02-19-2017  10:42 pm      •     

Last week Portland Mayor Charlie Hales held a press conference in an empty lot between Cook and Ivy Streets on Northeast Martin Luther King Jr. Boulevard.

Once the site of a chemical storage building, now the weedy lot represents the future of development in NE Portland.

The Mayor, along with city commissioner Dan Saltzman, announced plans to develop two properties along MLK Boulevard they say will enhance the neighborhood without displacing residents.

 As Hales addressed the crowd, he spoke about preserving community in the development boom.

“Will we become the place where people can no longer afford to live? Will we become the San Francisco of the Northwest? How do we keep Portland a place of opportunity for everyone even while we deal with the challenges of growth and change?” Hales asked.

A mixed-use building is planned for the grounds of the former chemical storage facility named the Grant Warehouse. There will be businesses lining the ground floor and up to 70 units of affordable housing on the floors above.

 Saltzman told the Skanner News the housing prices are still being worked out, but said it will be “substantially affordable,” with many units going to those who make 30 to 60 percent below the median income.

The city of Portland has partnered with the Portland Development Commission, Portland Community Reinvestment Initiatives, developers Gerding Edlen, Carleton Hart Architects for the Grant Warehouse development. The building will use $4.5 million in urban renewal money from the Interstate Urban Renewal Area.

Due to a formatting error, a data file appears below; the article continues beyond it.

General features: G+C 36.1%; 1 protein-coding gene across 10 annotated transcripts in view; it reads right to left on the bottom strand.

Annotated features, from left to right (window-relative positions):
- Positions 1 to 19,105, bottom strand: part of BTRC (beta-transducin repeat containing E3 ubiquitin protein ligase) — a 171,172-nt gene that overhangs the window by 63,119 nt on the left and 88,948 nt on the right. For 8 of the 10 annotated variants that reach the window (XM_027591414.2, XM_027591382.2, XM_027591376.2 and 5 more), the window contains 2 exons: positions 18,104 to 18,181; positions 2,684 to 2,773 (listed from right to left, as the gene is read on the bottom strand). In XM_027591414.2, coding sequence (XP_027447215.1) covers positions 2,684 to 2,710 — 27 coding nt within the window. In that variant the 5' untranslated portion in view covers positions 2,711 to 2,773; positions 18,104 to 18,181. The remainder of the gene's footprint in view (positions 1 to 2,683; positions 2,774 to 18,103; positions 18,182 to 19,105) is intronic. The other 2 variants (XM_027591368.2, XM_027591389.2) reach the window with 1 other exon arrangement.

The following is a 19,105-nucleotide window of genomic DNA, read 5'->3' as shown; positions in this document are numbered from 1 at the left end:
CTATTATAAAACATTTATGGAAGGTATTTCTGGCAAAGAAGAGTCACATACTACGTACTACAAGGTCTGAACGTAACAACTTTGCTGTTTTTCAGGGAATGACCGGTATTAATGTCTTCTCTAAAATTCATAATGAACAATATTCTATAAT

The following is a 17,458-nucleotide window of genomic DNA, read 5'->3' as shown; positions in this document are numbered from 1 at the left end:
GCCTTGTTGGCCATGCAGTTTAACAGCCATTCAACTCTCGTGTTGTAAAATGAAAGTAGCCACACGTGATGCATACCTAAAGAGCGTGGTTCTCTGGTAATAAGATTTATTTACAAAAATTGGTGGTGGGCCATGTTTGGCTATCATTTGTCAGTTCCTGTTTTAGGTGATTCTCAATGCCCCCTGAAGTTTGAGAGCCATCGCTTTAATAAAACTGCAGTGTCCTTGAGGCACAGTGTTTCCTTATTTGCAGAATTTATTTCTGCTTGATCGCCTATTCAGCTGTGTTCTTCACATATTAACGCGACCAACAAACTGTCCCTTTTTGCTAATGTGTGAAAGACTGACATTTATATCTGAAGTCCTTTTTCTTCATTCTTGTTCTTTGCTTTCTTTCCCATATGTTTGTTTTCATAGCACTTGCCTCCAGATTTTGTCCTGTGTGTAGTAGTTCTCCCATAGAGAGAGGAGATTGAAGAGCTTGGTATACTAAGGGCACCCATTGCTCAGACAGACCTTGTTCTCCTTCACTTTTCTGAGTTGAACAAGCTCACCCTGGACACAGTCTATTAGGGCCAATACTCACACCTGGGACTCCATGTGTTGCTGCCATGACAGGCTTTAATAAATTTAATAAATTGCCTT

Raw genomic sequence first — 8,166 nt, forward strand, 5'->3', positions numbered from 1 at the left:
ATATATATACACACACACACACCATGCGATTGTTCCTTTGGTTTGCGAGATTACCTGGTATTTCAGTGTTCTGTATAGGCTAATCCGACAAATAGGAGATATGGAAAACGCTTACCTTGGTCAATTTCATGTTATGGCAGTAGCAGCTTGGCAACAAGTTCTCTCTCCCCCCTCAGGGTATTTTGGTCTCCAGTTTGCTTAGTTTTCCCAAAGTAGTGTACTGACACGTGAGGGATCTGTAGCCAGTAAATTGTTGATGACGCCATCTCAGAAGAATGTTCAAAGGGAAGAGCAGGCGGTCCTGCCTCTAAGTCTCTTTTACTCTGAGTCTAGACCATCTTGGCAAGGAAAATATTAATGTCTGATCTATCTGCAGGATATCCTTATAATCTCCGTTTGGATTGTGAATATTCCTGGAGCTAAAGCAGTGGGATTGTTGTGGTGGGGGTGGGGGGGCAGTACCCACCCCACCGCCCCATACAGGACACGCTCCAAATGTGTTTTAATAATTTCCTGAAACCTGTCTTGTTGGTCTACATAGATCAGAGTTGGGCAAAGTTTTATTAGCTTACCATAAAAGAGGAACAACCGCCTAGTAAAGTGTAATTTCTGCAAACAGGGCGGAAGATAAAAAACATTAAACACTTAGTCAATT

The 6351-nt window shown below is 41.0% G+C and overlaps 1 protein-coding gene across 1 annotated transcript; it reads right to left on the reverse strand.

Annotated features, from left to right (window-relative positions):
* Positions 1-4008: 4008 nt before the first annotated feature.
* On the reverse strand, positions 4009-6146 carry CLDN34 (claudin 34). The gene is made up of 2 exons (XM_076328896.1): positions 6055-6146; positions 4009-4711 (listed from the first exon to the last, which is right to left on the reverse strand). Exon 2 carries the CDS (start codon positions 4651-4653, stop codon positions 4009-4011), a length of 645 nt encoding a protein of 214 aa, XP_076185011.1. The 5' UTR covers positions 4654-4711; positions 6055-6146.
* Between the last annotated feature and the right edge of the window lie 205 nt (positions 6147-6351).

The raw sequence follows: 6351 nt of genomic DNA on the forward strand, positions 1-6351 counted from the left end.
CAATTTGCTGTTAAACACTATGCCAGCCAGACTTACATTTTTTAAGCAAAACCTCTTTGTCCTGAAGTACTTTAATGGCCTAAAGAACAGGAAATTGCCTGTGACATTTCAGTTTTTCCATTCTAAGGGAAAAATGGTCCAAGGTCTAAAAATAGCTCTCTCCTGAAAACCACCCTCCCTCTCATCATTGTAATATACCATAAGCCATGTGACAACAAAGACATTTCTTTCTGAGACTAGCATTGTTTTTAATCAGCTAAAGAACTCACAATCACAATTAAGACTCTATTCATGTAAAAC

Down the street, on the corner of NE Alberta and MLK, will be a shopping plaza anchored by a Natural Grocers grocery store. The plaza will have room for up to 10 other stores. These tenants will be chosen by a Tenant Advisory Committee who will prioritize local and minority-owned businesses.

Both developments will be built by the Black-owned general contracting firm, Colas Construction.

City officials say the Grant Warehouse housing prioritizes families who have been displaced or are at risk of displacement because of rising housing prices. Saltzman said there is a focus group to create policy to give these residents the first right of refusal for housing.

“The intent is to give people who either formerly lived in the neighborhood or people who live in the neighborhood now priority access to development that public money is involved in,” Saltzman said.

 The new rules may involve providing proof of current or past residency in the neighborhood. Saltzman said the new policy should be completed in the next month.

The developments may mark a new beginning after the fallout from the controversial Trader Joe’s deal. Trader Joe’s was the original anchor tenant for the Alberta Street grocery store shopping plaza. The arrangement sparked heavy criticism after Portland Development Commission announced it had sold the land to developer Majestic Realty for $2.4 million less than its appraised value.

Community leaders from the Portland African American Leadership Forum said money set aside to develop the Interstate Corridor Urban Renewal Area should directly benefit the community that lives there. PAALF suggested investing in local minority-owned businesses, creating community benefit agreements to employ minority employees and mitigating gentrification through housing.

Many of these criticisms were discussed in the North/Northeast Neighborhood Housing Strategy Community Oversight Committee. According to Saltzman, many people professed their desire to either stay in the neighborhood or be able to move back into the neighborhood. He said the Grant Warehouse was created in response to these community concerns.

Making policy to prioritize those at risk of displacement from gentrification is a new effort by city officials. Saltzman said there is no guarantee of success, but said it is a sincere effort to balance growth with community.

“Many of the issues focused around North and Northeast Portland are flashpoints in many cities across the country, in how do you deal with gentrification,” he said. “I think we are really trying to come up with some tangible policies that might do that.”

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